Once Aryan Skynet Goes Live It Doesn't Matter Who Pulled The Switch
On one level, 1978’s Piranha, released by Roger Corman’s New World Pictures in the wake of the popularity of Jaws and waves of other nature-themed horror movies of the period, is just an entertaining exploitation venture and a bloody but fun nostalgia trip. Scrutinized more closely, however, the film may be read – I intend to contend – as esoteric Jewish civilizational discourse.
Piranha’s screenplay was written by the non-Jewish John Sayles and based on a story idea by the obscure Richard Robinson, whose only other credits are Kingdom of the Spiders (1977) and High-Ballin’ (1978). Piranha was directed by Joe Dante, whose next major feature would be another collaboration with Sayles, The Howling (1981) – which, several years ago, I rather brutishly and probably not very convincingly argued was also an allegory about hostile Jewry. While notorious penny-pincher Roger Corman hardly has a reputation as a Judeo-chauvinist or a Zionist – he rather embodies the tacky Jewish cheapskate archetype – it must be said that Corman’s creative and business milieus were decidedly Jewish. Israeli Air Force veteran and future Cannon Group tycoon Menahem Golan worked as Corman’s assistant after moving to America. Corman’s classic Little Shop of Horrors (1960) broke new ground in emphasizing the Jewishness of its comedic sensibility; and that film’s screenwriter, Charles B. Griffith, would travel to Israel in a doomed attempt to produce a movie about the Arab-Israeli war. It was Piranha co-executive producer Jeff Schechtman and partner Hisako Tsukuba (a.k.a. “Chako van Leeuwen”), however, who approached Corman with a project generally regarded as a cynical Jaws rip-off – but is Piranha just another killer fish movie?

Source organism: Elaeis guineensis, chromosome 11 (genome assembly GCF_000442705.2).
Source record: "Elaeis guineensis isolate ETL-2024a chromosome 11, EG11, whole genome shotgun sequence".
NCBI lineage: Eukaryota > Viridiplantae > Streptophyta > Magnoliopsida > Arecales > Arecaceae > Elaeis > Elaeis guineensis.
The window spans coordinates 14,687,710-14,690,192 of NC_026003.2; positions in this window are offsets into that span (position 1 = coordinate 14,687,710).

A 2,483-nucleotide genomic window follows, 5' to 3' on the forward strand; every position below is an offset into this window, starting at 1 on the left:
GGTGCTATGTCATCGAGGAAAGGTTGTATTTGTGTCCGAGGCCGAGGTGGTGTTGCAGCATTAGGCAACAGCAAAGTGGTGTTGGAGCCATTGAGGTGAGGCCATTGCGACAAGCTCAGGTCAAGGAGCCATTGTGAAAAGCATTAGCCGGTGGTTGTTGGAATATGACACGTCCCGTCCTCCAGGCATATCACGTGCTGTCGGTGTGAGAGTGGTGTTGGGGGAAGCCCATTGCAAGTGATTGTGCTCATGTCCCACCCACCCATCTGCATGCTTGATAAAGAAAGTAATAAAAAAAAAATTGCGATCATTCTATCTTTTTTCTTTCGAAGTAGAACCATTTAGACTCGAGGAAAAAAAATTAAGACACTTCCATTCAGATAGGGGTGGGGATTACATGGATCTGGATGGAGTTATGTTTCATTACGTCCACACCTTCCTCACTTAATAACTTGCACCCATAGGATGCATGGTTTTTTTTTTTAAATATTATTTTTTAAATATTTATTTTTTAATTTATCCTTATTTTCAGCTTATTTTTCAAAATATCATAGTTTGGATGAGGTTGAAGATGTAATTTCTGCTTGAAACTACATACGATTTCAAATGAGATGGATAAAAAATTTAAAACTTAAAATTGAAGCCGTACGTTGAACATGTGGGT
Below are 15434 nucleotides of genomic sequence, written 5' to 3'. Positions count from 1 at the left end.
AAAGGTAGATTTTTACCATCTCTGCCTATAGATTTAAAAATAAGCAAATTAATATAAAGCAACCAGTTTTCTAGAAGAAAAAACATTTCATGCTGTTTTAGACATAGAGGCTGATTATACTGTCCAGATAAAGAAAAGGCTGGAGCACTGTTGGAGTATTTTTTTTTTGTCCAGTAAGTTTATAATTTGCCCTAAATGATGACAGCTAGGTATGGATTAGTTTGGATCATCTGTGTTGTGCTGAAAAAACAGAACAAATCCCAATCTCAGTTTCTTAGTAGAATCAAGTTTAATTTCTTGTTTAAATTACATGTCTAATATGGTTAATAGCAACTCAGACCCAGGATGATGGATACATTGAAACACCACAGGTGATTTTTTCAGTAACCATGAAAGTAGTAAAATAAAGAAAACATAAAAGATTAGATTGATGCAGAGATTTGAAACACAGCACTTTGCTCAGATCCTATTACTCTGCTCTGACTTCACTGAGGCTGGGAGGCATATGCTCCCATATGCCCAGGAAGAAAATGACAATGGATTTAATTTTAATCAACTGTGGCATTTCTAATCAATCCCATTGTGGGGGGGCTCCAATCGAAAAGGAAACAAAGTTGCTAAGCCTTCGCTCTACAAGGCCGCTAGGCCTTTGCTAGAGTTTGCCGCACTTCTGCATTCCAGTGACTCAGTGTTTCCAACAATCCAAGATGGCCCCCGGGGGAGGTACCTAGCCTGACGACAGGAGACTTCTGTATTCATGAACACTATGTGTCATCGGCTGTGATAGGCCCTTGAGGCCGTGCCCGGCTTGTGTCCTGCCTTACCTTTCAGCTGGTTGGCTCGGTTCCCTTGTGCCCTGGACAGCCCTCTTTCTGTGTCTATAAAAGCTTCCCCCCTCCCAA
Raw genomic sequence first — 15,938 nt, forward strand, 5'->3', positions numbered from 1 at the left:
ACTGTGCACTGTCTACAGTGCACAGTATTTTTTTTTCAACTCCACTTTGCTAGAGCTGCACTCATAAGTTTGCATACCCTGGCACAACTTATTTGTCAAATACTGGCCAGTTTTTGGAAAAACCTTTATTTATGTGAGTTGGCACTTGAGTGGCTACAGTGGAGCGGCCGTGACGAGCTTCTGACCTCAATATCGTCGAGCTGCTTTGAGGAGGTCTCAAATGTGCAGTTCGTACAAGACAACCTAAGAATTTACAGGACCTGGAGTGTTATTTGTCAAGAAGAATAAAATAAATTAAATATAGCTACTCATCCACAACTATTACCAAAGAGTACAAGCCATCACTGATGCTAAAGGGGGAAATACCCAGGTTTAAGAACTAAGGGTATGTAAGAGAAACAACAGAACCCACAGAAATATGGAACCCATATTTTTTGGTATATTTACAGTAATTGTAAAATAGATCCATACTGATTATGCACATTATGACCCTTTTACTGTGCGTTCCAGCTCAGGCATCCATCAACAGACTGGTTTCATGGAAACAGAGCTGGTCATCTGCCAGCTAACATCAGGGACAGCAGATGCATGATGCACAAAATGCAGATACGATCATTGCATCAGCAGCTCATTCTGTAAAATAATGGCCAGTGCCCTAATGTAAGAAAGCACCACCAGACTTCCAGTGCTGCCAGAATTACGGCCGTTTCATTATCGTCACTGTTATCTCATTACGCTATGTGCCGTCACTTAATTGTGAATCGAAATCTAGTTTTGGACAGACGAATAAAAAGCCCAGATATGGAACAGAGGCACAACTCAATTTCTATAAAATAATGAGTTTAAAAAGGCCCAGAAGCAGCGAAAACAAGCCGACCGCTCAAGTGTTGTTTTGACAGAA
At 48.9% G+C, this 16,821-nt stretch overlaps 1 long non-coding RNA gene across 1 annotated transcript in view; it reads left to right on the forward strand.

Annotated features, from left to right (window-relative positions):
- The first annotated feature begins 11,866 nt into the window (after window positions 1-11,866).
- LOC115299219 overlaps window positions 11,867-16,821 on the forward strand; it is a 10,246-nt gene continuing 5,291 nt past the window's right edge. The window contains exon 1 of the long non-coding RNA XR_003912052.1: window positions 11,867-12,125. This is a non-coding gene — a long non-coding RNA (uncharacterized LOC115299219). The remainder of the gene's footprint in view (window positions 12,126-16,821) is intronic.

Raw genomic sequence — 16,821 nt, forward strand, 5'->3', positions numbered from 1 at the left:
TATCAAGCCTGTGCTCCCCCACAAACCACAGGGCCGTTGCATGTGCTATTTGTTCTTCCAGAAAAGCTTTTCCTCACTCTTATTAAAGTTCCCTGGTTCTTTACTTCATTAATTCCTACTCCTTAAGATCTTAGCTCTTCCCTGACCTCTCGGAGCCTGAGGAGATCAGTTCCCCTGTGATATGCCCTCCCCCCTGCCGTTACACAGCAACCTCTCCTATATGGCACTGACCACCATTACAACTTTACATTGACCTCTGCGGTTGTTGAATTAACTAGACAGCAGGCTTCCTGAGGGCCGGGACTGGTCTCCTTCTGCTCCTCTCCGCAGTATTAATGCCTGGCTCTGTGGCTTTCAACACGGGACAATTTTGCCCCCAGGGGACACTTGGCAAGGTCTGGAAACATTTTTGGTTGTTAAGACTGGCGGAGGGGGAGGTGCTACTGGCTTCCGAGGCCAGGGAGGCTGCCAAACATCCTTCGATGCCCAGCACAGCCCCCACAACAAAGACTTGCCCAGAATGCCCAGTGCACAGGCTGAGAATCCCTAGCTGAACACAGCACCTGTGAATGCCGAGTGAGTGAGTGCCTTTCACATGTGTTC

Jaws itself, as Nathan Abrams has theorized, can be interpreted as an allegory about revengeful Jewish power, and I contend that Piranha, too, is a film that rewards a deeper reading.
Piranha, steeped in post-Vietnam paranoia, takes place in an America haunted by government conspiracies and, like New World’s Humanoids from the Deep (1980), also hints at Americans’ growing ecological concerns. The seventies, too, were the years in which hardcore pornography was normalized – years in which an ascendant evangelicalism gave rise to the Religious Right and Jerry Falwell’s much-maligned Moral Majority – none of which allayed the fears of some in the Jewish community that Christianity continued to harbor anti-Semitic impulses. The piranha, that most vicious of fish, then, serves in the movie as a symbol of Christianity’s potential for weaponization. Genetic engineer Dr. Robert Hoak (Kevin McCarthy of Invasion of the Body Snatchers fame), who created the fish as part of a top-secret U.S. military experiment, is Piranha’s modern mad scientist Christ figure, whose flesh-eating laboratory spawn represent a particularly virulent strain of pogrom-happy religiosity. (One is put in mind of Raul Hilberg’s assertion of the “logical progression” from Christian treatment of Jews in ancient times to the Nazis’ “Final Solution”.) Piranha makes clear its Jesus/Hoak parallel when the scientist, after being injured, is laid in a bed in a pose reminiscent of Renaissance painter Andrea Mantegna’s Lamentation of Christ. “They breed like flies,” Hoak warns his audience, giving voice to Jewish concerns about those pesky white birthrates and worried that, “Mother of God, they’ll kill us, they’ll kill all of us!” The Jesus/Hoak code is confirmed when, after the scientist is fatally wounded by his own Frankenstein creation, hero Paul Grogan (Bradford Dillman) laments, “Aw, Christ.”